COVID-19

Passenger airports are struggling to make ends meet

Erika Beras Aug 10, 2020
Heard on: Marketplace
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The United Airlines check-in counter at San Francisco International was vacant in early August. Daniel Slim/AFP via Getty Images
COVID-19

Passenger airports are struggling to make ends meet

Erika Beras Aug 10, 2020
The United Airlines check-in counter at San Francisco International was vacant in early August. Daniel Slim/AFP via Getty Images
HTML EMBED:
COPY

The pandemic has been particularly brutal for just about every business that touches air travel. 

That’s most visible with the airlines — they’ve been cutting back flights and preparing to lay off workers. But it’s also hitting the country’s airports. They’re on track to lose at least $8 billion in revenue this year, a trade group estimates. 

Before the pandemic, the Missoula, Montana, airport used to handle a couple of thousand passengers a day. 

But when COVID-19 hit, “you could walk in and roll a bowling ball through the building and never hit anybody,” said Cris Jensen, the airport’s director. “It was really kind of surreal.”

On its slowest day, only 40 passengers passed through the Missoula airport. Now, it’s back to about half the traffic it had before the pandemic. But that means it’s still bringing in a lot less revenue — from airline landing fees, passenger use fees, parking. 

“Every time you buy a meal at a terminal restaurant or a newspaper or a magazine at the newsstand or use a rental car, you’re paying a fee to the airport,” said Bob Mann, an industry analyst. 

The trouble is, we’re doing a lot less of that these days. 

“In a nutshell, it’s a bloodbath,” Mann said.

TSA agents stands in a deserted airport terminal at San Francisco International Airport on Aug. 2.
TSA agents on duty in a deserted terminal at San Francisco International Airport. (Daniel Slim/AFP via Getty Images)

And when it comes to stopping the bleeding, airports are pretty much on their own. Essentially, they are their own financial ecosystems. They generate their own revenue, and with a few exceptions, “revenues generated at the airport have to stay at the airport,” said Janet Bednarek, the author of “Airports, Cities and the Jet Age.”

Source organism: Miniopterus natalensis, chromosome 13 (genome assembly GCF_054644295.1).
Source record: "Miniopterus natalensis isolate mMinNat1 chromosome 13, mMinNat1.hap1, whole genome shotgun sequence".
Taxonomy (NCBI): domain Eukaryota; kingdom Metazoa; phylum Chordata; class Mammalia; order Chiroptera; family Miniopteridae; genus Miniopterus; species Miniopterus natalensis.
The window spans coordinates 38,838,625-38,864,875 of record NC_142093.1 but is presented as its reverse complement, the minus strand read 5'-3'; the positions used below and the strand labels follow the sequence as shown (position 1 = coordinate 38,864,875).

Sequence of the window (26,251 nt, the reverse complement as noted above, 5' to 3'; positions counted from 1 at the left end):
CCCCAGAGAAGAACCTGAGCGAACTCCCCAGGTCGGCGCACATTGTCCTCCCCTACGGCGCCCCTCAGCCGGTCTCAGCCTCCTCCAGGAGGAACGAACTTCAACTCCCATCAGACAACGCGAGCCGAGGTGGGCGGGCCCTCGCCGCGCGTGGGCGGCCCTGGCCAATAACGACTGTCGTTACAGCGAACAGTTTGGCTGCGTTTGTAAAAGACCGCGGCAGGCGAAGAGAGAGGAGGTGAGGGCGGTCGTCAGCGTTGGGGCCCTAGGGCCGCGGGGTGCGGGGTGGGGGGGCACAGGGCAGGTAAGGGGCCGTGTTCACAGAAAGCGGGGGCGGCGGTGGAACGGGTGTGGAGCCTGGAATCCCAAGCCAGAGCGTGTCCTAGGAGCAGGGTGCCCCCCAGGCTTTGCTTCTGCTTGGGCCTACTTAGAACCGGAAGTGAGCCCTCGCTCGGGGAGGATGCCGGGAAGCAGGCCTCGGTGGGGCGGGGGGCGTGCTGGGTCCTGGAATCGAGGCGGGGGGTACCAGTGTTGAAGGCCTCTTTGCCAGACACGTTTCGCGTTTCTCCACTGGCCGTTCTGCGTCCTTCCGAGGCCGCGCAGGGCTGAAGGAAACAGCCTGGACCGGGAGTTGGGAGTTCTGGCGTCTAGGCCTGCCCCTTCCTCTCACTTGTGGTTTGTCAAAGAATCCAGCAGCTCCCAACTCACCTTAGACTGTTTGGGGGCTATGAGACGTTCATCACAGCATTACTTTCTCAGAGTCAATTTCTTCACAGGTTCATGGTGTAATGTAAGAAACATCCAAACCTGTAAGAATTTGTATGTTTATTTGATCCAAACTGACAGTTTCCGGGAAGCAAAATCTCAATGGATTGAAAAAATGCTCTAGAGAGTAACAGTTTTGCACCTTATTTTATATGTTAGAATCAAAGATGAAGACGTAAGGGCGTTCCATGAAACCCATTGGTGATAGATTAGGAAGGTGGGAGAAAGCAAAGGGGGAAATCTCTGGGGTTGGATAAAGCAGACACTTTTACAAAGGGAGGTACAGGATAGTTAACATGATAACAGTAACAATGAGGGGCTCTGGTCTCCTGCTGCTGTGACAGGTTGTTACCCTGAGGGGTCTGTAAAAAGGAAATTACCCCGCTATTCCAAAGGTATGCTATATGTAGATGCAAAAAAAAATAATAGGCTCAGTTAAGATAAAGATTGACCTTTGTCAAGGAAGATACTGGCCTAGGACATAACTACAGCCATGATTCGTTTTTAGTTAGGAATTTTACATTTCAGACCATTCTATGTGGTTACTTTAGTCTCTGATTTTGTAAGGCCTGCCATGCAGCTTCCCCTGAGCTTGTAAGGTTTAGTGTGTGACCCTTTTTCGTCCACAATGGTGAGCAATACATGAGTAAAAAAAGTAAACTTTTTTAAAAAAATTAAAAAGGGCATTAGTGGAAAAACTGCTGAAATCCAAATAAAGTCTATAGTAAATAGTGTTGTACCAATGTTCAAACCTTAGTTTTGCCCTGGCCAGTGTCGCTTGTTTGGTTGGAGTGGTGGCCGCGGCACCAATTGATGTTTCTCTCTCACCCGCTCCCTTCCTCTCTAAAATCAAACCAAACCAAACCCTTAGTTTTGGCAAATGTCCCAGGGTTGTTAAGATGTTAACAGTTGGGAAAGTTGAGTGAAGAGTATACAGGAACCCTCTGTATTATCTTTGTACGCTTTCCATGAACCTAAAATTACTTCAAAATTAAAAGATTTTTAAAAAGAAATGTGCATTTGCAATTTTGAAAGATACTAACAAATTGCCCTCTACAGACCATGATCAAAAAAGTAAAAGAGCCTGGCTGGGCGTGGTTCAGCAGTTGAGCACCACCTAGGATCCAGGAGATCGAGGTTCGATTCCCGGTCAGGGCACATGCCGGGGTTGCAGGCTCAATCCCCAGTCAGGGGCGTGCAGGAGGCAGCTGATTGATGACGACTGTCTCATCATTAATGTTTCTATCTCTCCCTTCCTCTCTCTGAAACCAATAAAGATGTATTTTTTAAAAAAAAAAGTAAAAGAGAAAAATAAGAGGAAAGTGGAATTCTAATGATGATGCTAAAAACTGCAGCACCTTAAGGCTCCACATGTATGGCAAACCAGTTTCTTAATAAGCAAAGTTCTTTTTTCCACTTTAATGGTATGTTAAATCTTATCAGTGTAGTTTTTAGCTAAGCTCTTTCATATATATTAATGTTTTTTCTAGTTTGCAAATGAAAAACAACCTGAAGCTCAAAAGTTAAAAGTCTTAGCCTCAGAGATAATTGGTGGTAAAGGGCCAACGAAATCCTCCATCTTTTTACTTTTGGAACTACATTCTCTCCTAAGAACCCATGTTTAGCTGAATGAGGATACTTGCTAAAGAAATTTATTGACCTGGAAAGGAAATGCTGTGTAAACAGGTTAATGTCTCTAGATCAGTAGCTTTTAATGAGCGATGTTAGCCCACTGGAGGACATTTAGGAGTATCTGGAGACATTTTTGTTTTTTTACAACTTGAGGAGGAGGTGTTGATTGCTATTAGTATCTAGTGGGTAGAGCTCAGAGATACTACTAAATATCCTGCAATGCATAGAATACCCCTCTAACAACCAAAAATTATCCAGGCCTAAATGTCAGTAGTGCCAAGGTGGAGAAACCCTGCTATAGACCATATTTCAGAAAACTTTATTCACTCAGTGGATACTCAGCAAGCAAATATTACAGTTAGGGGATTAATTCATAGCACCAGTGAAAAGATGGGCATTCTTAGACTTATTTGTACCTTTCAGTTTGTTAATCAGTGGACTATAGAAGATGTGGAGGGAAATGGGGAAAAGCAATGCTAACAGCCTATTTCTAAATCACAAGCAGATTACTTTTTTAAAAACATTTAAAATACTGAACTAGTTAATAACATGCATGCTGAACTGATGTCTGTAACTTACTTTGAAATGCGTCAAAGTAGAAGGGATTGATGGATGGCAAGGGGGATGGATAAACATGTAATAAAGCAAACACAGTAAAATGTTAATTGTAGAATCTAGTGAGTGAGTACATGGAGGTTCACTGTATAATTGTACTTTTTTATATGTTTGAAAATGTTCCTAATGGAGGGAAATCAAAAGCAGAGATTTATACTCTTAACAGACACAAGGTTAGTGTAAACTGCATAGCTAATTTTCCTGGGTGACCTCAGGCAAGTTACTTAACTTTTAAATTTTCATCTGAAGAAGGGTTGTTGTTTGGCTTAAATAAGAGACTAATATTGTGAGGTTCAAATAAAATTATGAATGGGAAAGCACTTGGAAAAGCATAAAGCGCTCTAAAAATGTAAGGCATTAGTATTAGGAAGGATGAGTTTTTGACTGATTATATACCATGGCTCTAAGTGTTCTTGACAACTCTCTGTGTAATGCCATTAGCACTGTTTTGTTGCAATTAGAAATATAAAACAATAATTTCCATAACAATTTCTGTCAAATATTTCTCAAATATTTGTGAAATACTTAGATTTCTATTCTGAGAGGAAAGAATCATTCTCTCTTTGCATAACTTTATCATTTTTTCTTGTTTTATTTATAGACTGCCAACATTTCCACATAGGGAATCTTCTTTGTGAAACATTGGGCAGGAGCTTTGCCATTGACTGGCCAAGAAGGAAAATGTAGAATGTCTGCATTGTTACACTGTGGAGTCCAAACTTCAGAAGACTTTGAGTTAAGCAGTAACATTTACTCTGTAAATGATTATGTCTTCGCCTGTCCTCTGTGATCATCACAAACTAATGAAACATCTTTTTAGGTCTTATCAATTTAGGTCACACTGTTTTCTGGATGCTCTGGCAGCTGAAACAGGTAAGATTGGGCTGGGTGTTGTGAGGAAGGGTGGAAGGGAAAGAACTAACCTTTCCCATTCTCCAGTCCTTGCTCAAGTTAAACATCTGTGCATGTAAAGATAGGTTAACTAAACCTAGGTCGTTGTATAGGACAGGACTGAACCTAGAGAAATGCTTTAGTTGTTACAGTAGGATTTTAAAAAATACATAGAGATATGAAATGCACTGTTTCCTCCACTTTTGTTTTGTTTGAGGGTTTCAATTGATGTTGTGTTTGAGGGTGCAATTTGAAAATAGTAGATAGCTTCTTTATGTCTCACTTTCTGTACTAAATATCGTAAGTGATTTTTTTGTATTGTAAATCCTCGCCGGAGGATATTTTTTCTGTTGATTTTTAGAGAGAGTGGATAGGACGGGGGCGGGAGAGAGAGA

Some airports are trying to squeeze more revenue out of operations during the pandemic. At Orlando International Airport, CEO Phil Brown said that means handling different kinds of cargo. 

“We’re really looking at it, really trying to raise the game, if you will, for cargo to more high-value cargo that needs to be delivered quickly,” Brown said.

Pharmaceuticals and personal protective equipment, for example, instead of packages for the Postal Service and FedEx.

Missoula’s airport took a different approach to weathering the downturn. Jensen said it was all about cutting spending.  

“I don’t believe there was a single point in our budget that wasn’t impacted,” he said. “Whether you’re talking office supplies or personnel — we really went top to bottom, left to right, and cut every possible category.”

At the end of the day, though, the only way airports are going to recover is if passenger aviation recovers. 

COVID-19 Economy FAQs

With a slow vaccine rollout so far, how has the government changed its approach?

On Tuesday, Jan. 12, Health and Human Services Secretary Alex Azar announced changes to how the federal government is distributing vaccine doses. The CDC has expanded coronavirus vaccine eligibility to everyone 65 and older, along with people with conditions that might raise their risks of complications from COVID-19. The new approach also looks to reward those states that are the most efficient by giving them more doses, but critics say that won’t address underlying problems some states are having with vaccine rollout.

What kind of help can small businesses get right now?

A new round of Paycheck Protection Program loans recently became available for pandemic-ravaged businesses. These loans don’t have to be paid back if rules are met. Right now, loans are open for first-time applicants. And the application has to go through community banking organizations — no big banks, for now, at least. This rollout is designed to help business owners who couldn’t get a PPP loan before.

What does the hiring situation in the U.S. look like as we enter the new year?

New data on job openings and postings provide a glimpse of what to expect in the job market in the coming weeks and months. This time of year typically sees a spike in hiring and job-search activity, says Jill Chapman with Insperity, a recruiting services firm. But that kind of optimistic planning for the future isn’t really the vibe these days. Job postings have been lagging on the job search site Indeed. Listings were down about 11% in December compared to a year earlier.

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